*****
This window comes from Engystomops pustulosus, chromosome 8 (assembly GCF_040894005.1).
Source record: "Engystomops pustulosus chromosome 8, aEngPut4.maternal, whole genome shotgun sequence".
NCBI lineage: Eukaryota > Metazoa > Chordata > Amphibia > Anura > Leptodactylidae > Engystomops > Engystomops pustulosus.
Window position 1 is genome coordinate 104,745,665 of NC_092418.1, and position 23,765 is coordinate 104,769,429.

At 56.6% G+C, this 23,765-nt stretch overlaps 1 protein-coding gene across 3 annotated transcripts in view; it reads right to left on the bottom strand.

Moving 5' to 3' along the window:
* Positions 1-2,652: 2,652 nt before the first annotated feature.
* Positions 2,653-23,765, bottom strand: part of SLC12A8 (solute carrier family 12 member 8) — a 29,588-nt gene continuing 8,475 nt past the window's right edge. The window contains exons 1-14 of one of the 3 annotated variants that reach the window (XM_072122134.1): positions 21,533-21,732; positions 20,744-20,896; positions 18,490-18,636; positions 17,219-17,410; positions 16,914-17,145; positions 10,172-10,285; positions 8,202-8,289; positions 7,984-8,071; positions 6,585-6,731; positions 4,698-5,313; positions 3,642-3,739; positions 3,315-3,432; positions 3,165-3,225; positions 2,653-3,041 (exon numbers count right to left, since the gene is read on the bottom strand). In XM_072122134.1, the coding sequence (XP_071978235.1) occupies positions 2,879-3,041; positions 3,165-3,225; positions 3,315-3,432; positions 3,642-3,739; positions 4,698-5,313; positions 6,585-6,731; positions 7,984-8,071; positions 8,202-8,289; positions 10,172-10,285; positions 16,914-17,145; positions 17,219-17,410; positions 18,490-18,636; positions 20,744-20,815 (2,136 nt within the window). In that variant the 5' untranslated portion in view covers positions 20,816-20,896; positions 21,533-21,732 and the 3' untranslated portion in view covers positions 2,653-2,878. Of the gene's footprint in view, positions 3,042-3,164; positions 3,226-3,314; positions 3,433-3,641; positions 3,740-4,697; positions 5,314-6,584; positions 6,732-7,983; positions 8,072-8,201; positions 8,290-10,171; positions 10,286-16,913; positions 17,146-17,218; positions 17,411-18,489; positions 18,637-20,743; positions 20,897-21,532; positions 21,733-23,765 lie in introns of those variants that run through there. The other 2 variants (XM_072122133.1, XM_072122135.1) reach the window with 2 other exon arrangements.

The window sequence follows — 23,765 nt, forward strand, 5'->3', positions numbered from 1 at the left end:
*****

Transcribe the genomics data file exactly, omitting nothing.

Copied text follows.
This window comes from Engystomops pustulosus, chromosome 8 (assembly GCF_040894005.1).
Source record: "Engystomops pustulosus chromosome 8, aEngPut4.maternal, whole genome shotgun sequence".
NCBI lineage: Eukaryota > Metazoa > Chordata > Amphibia > Anura > Leptodactylidae > Engystomops > Engystomops pustulosus.
Window position 1 is genome coordinate 104,745,665 of NC_092418.1, and position 23,765 is coordinate 104,769,429.

At 56.6% G+C, this 23,765-nt stretch overlaps 1 protein-coding gene across 3 annotated transcripts in view; it reads right to left on the bottom strand.

Moving 5' to 3' along the window:
* Positions 1-2,652: 2,652 nt before the first annotated feature.
* Positions 2,653-23,765, bottom strand: part of SLC12A8 (solute carrier family 12 member 8) — a 29,588-nt gene continuing 8,475 nt past the window's right edge. The window contains exons 1-14 of one of the 3 annotated variants that reach the window (XM_072122134.1): positions 21,533-21,732; positions 20,744-20,896; positions 18,490-18,636; positions 17,219-17,410; positions 16,914-17,145; positions 10,172-10,285; positions 8,202-8,289; positions 7,984-8,071; positions 6,585-6,731; positions 4,698-5,313; positions 3,642-3,739; positions 3,315-3,432; positions 3,165-3,225; positions 2,653-3,041 (exon numbers count right to left, since the gene is read on the bottom strand). In XM_072122134.1, the coding sequence (XP_071978235.1) occupies positions 2,879-3,041; positions 3,165-3,225; positions 3,315-3,432; positions 3,642-3,739; positions 4,698-5,313; positions 6,585-6,731; positions 7,984-8,071; positions 8,202-8,289; positions 10,172-10,285; positions 16,914-17,145; positions 17,219-17,410; positions 18,490-18,636; positions 20,744-20,815 (2,136 nt within the window). In that variant the 5' untranslated portion in view covers positions 20,816-20,896; positions 21,533-21,732 and the 3' untranslated portion in view covers positions 2,653-2,878. Of the gene's footprint in view, positions 3,042-3,164; positions 3,226-3,314; positions 3,433-3,641; positions 3,740-4,697; positions 5,314-6,584; positions 6,732-7,983; positions 8,072-8,201; positions 8,290-10,171; positions 10,286-16,913; positions 17,146-17,218; positions 17,411-18,489; positions 18,637-20,743; positions 20,897-21,532; positions 21,733-23,765 lie in introns of those variants that run through there. The other 2 variants (XM_072122133.1, XM_072122135.1) reach the window with 2 other exon arrangements.

The window sequence follows — 23,765 nt, forward strand, 5'->3', positions numbered from 1 at the left end: